I chose not to return to Derm #1 because I felt she had no experience with OLP, and getting info from med school textbooks was not enough. I allowed myself to drift for nearly 2 months, and things just got worse and worse until the pain was so severe I couldn’t eat, couldn’t talk and couldn’t sleep. My husband, the dentist, prescribed viscous lidocaine mixed with a bit of Maalox (soothes the burn on oral tissue) as an anesthetic.

I was so miserable and had no idea where to go next until my retinologist  saw how awful I looked at my May, 2010, appointment. He gave me the name of a well-established dermatologist in practice for 30 years. I went to see her, Derm #2, and she immediately identified the “rebound” effect. Her take was to start on a systemic drug called Griseofulvin, which is actually an old drug used as an anti-fungal. A renowned Oral Pathologist at the Mayo Clinic in Rochester, MN, had used this drug in the treatment of OLP, and achieved a decent level of success. Problem with Griseofulvin is that it has the potential to cause liver damage.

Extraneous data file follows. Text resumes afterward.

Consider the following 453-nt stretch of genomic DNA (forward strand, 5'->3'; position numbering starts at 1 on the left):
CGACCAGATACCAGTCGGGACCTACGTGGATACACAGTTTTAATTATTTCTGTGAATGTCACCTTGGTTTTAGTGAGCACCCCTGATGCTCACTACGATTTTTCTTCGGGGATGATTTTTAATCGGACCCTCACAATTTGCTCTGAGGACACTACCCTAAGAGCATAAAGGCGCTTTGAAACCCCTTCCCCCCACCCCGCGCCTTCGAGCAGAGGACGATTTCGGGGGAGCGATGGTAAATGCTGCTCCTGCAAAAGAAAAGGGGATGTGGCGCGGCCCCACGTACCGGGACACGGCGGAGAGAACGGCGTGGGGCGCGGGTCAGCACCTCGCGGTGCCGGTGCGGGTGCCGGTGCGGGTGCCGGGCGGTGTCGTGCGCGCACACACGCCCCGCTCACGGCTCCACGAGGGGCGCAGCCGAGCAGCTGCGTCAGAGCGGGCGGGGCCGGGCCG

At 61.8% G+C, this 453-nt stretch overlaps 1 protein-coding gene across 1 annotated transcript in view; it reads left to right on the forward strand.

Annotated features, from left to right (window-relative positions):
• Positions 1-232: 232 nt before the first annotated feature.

I took the drug for about a month with no result, and I was getting concerned about liver damage.  I also was trying to use the clobetasol ointment and tacrolimus as well, but putting those topicals on eroded, open sores was just too painful.

By the end of June, 2010, I was a painful, emotional, psychological wreck with few options…or so I thought.

NEXT:  WHY I LOVE BLOGGERS AND THE INTERNET

Sunday, September 12, 2010

Update from Marilyn - Addition of Prednisone

Hi, this is Marilyn updating:

I started 30mg/day prednisone this past Tuesday, and this morning for the first time I think I am seeing a bit of improvement.

One thing I have noticed is that I have had no "new" outbreaks of erosions for a while. The ones I have are so painful that I forgot to pay attention to the fact that there have been no "new" eroded areas.